Thinking outside the box: Therapy options in aged care
Enhancing the quality of life for elderly people is what aged care is all about. Providing care and therapy for those who need it and maintaining the dignity of individuals as they navigate the changes and challenges that come with ageing.
For some, ageing can present difficulties with health including physical and psychological effects. They may have their mobility limited, new conditions to deal with or even the impact of dementia to face.
Each challenge requires a different approach to care. This might be with medical intervention, physiotherapy or a range of other types of care. There are many therapies that are new and evolving, with new research showing benefits of a range of therapy approaches regularly. Investing in these services and incorporating them into your aged care can contribute to the health and wellbeing of those in your care.
Explore the latest therapies and increase your ability to provide the highest possible standard of care.
[Note: Introducing any new therapy should be carefully considered with a person’s care team and family and any required professionals]
Music has a range of remarkable benefits at any age, with profound effects on the brain at every stage of life. For the elderly, music can be used as an effective therapy tool.
There are different types of music therapy, including listening, singing or playing music. Often therapies will be tied back into an individual’s hobbies, preferences or talents from throughout their life to maximise the impact.
Studies have shown music therapy to be a high-value treatment option that can be enhance the lives of aged care recipients.
- Improve memory
- Uplift mood
- Facilitate emotional connections
- Increased self-expression
- Reduced anxiety and depression
Research into doll therapy, sometimes called child representation, is still in the early stages but results have been positive. Using a quality doll to replicate a baby, elderly people are gently encouraged to provide care for the doll such as dressing it, holding it, bathing it and keeping it safe. This care outlet means that elderly people may develop a sense of purpose from providing care rather than always receiving it.
It’s important to ensure that your use of doll therapy is respectful and undertaken with consent. Create a policy around doll therapy and make a plan for the use of this approach within your aged care facility. These doll therapy guidelines are useful to gain some practical insight.
- Reduction in dementia symptoms
- Increased sense of purpose
- Improved social skills
- Reduced boredom
There are number of ways that pet therapy can be integrated into care plans. For some facilities, live-in pets are an option, however this is uncommon. Pet therapy can be undertaken with the help of visiting therapy animals, whereby a pet therapist will bring a therapy pet, often a dog, for residents to join sessions and enjoy the benefits.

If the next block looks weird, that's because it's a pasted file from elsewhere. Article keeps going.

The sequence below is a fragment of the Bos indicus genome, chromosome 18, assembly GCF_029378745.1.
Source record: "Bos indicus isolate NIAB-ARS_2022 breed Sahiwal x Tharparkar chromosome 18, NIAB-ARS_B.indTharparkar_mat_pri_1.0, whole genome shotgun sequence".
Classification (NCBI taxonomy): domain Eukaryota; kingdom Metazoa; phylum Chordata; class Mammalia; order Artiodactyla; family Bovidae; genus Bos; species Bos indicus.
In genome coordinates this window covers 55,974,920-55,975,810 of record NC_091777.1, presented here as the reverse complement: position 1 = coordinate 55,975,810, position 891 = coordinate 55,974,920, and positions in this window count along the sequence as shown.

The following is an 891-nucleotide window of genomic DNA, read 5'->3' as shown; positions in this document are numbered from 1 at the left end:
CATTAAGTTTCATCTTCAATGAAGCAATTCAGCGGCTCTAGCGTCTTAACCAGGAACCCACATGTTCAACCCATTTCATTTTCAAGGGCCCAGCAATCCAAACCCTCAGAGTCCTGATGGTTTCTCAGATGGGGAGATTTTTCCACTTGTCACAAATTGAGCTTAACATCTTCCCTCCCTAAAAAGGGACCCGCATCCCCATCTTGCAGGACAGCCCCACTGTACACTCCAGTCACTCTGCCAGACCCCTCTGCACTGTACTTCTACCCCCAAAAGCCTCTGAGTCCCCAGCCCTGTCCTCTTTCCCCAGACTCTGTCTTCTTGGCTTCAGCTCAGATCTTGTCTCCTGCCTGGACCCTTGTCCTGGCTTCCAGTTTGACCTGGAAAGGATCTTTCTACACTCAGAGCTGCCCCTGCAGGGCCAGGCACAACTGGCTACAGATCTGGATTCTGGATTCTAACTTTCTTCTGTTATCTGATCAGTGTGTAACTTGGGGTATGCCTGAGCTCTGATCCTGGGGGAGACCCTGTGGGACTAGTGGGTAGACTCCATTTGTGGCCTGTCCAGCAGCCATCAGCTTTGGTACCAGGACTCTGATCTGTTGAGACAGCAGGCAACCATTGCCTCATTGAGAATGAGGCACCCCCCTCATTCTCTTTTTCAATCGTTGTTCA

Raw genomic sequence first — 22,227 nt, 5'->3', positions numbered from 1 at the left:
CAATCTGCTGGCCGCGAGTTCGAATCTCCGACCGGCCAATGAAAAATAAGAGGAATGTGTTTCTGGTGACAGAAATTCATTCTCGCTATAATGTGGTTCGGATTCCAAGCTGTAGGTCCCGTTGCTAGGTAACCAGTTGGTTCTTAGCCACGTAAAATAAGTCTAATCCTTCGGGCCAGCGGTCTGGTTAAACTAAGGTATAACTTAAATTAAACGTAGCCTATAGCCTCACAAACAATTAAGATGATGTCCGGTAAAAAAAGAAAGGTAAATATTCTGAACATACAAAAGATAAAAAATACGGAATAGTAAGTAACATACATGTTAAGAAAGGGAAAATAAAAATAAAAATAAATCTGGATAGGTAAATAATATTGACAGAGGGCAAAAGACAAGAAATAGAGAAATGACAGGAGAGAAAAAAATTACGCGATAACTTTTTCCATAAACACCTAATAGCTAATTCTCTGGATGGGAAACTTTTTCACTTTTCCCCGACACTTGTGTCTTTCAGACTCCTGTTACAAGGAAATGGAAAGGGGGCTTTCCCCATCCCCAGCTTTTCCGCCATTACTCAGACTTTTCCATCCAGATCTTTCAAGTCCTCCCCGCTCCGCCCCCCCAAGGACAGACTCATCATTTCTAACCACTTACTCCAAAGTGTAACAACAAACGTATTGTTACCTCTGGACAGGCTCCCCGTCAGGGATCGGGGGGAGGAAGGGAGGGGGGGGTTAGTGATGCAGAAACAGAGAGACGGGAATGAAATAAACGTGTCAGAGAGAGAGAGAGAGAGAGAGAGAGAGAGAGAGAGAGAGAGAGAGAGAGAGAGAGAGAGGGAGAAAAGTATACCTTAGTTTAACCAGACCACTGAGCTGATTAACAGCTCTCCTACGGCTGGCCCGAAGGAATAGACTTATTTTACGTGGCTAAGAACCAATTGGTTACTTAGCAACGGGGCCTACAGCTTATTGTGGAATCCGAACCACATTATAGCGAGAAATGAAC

Alternatively, much like doll therapy, replica pets have been found to have a positive impact on the elderly. When choosing replica pets, it can be useful to look into a resident’s history with pets to find one that will be preferable to get the best result. Again, this therapy focuses on the need to be needed and the benefits humans gain from being the providers of care and love.
- Alleviated symptoms of depression
- Reduced fatigue
- Decreased confusion
- Increased social interaction
- Combat loneliness
- Reduced stress
- Renewed enthusiasm and interest in everyday life
Creating art can contribute to creating a better life for elderly individuals. Art therapy is used for its calming effects, both mentally and physically. The benefits of art therapy can be channelled through many art endeavours. From working with clay to painting, beading, sketching, colouring or collage — when it comes to art, the only limit is your creativity.
Art therapy can be delivered one-on-one, or group art sessions can be valuable to encourage socialisation.
- Reduced stress
- Improved memory
- Lessened depression
- Increased socialisation
- Better motor skills
- Improved self-expression
Exploring therapy options on an individual basis
There is no one size fits all therapy, so monitoring outcomes and continually considering feedback ongoing is important to assess suitability. What works for one person won’t necessarily work for another. Also, what works for a particular period of time may need tweaking or revisiting as time goes on.
With so much research behind a variety of aged care therapy approaches, investing in the elderly community with these services and specialised care can have a lasting impact on their enjoyment of life. Not only that, but seeing the care you provide to the elderly bring about meaningful changes to their lives is part of what makes an aged care career so rewarding.
Contact the team at Royal College for more information on how to start your career in aged care.